We're all familiar with Aesop's fables but I had never heard of Avianus before so when I came across a copy I snatched it up and read it.
The Roman writer Avianus lived four centuries after Christ. By this time the Roman Empire had become the Holy Roman Empire, but Avianus was still a pagan and his fables reflect his personal beliefs. His stories are a little longer than Aesop's but never more than a page long and are as often as not about people as animals and their dealings with each other as well as the usual interference-for good or bad- with the ancient Roman gods. I did not realize how tenaciously some people still held on to those pagan beliefs, even centuries into the A.D. years.
The stories are pithy and can be extremely sarcastic at times. They are not really moral lessons for children so much as social commentaries for adults. They can also be witty and poignant. One such fable is of a cute baby contest that Jupiter held on earth. For a joke he chose the monkey's baby. Everyone laughed at such an ugly little baby being chosen. The mother monkey cherished her baby all the more, proclaiming Jupiter's judgement as affirmation of her own love for her child. Everyone laughed even more but then fell silent "in awe of such blind passion."
Another fable goes as such:
Ooh la, la! The leopard preens,
glides along, sashays, parades
its grand rosettes. No jungle scene's
so grand as when a leopard's there,
with its gorgeous pelt and that debonaire
bon ton. "The lion's beauty fades,
to a tawny insignificance
in comparison," the beast maintains,
so pleased with himself. But then, by chance,
a fox pops up to say, "Come, come,
you're handsome enough. But dumb, dumb, dumb!
What are good looks compared with brains?"
The Translator David R. Slavitt takes some license in translating the fables and putting them in poem form. He also doesn't shy from using modern vernacular and idioms. So unless we can read Latin we'll never know how accurate his translation is, however, I think the spirit of Avianus' work must come through. At least someone's quick, penetrating spirit does. We'll have to trust Slavitt that it is Avianus' wit and candour but perhaps colored by Slavitt's own.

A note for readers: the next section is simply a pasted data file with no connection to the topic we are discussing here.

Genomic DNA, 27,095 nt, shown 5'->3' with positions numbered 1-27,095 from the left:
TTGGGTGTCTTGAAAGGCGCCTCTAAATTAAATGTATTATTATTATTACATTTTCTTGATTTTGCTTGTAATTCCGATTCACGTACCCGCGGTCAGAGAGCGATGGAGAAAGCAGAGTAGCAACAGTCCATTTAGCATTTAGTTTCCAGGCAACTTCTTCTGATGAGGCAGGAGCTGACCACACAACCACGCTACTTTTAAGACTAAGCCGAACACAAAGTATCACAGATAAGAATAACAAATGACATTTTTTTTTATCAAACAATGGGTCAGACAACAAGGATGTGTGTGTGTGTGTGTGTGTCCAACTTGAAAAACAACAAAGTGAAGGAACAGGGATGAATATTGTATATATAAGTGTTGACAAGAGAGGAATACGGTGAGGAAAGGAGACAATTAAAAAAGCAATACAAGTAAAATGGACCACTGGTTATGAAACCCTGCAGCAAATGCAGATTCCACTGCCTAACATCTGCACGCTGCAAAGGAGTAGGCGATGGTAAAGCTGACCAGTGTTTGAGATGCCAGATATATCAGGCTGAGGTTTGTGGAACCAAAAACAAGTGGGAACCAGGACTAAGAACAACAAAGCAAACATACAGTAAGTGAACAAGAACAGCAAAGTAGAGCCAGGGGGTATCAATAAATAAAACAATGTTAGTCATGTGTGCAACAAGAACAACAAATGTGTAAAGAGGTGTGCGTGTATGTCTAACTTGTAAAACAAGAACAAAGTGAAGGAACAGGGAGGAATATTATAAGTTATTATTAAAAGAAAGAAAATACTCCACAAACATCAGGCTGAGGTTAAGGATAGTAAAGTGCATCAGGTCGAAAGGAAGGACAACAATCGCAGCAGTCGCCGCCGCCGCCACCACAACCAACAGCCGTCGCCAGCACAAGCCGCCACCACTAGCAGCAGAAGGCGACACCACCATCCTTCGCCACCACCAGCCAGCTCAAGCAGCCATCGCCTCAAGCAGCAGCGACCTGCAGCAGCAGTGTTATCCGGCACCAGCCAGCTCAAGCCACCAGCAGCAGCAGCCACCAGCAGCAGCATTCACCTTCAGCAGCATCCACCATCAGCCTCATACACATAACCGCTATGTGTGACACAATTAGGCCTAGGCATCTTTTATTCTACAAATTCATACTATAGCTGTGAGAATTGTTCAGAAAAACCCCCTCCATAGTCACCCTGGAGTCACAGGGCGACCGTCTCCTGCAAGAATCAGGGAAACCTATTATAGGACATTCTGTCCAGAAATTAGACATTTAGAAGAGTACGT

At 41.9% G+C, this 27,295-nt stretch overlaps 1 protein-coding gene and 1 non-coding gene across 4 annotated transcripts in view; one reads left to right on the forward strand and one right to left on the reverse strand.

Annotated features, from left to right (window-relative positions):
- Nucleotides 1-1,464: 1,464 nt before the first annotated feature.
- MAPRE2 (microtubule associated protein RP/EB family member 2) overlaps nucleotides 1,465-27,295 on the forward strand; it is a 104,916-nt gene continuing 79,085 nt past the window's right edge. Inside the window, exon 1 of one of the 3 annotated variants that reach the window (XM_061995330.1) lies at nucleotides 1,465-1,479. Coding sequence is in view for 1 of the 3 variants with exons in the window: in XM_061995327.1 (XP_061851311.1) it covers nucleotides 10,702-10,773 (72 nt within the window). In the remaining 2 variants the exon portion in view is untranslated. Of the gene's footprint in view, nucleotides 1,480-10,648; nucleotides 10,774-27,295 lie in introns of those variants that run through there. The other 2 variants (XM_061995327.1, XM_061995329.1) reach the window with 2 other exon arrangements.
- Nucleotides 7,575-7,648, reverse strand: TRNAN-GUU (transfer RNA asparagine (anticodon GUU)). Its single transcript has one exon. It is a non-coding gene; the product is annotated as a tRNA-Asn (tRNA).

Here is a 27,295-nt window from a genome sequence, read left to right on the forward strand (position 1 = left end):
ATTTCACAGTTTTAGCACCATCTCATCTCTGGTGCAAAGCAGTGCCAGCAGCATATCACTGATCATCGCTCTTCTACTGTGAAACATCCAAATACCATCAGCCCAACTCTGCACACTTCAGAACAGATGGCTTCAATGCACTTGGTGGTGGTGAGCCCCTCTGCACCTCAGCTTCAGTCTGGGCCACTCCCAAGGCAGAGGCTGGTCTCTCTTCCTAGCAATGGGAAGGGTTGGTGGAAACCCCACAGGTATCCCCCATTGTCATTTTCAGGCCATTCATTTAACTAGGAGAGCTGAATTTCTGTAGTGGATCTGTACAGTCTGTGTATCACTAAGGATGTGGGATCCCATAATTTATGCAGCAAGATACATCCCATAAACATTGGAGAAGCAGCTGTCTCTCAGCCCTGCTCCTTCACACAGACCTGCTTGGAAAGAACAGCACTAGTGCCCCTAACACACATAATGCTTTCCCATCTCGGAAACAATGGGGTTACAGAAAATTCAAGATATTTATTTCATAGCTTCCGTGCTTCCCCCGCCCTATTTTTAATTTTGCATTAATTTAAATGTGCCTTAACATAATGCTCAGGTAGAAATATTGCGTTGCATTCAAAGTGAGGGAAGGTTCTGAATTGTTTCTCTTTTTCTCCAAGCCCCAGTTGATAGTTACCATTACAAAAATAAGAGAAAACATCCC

Unlike the biography of Alistair McGrath, this biography was written by a former student and personal friend of Lewis. No doubt because of that, the tone is much softer, less clinical, but fortunately not tainted with any subjective sentimentality.
Sayer studied under Lewis at Oxford where he also knew J.R.R. Tolkien. He was a member of his inner circle and was his friend throughout his life.
While Sayer gives a lot of the same information as any other biographer as far as a chronology of his life goes, he also gives a much more personal touch to those facts. His writing is much more like a story narrative so one feels as though they are reading a novel than nonfiction.
Sayers goes farther back into Lewis' ancestry. He allows us to see what sort of families produced his parents, going back to the great grandfather and how they came to Ulster.
That is one thing this biography have shown me is that Lewis was an Irishman. He seems so English and I suppose it is because he was a Protestant but also because at such a young age he moved to Oxford and lived there the rest of his life. Unlike other Irish writers, such as Yeats, Joyce or Heaney, we get no Irish flavor in his writing.
Lewis' mother was kind and loving. Lewis and his brother Warnie would refer to each other as "Archpigiebotham" (Warnie) or "APB" and "Smallpigiebotham" (Jack) or "SPB" because their mother would often warn them that if they didn't improve their behavior she would "spank them on their piggiebottoms." They used these nicknames for the rest of their lives. Warren would refer to Jack as his "beloved SPB." Both she and their father read voraciously to them. Books spilled out of every nook and cranny.
A cute exchange with his father is recorded. Jack sat down in front of his father in his study and informed him that he had a prejudice against the French. When his father asked why, Jack crossed his legs put his fingertips together and said, "If I knew why, it would not be a prejudice."
When Lewis was ten his mother died of abdominal cancer. His father, who had just lost his father and brother, had no emotional endurance for two young boys. They were carted off to boarding school in England. This tearing away from his family, while still in the throes of grief to go to another country far from home to a boarding school that proved to pattern itself after Oliver Twist, was instrumental in Lewis rejecting God.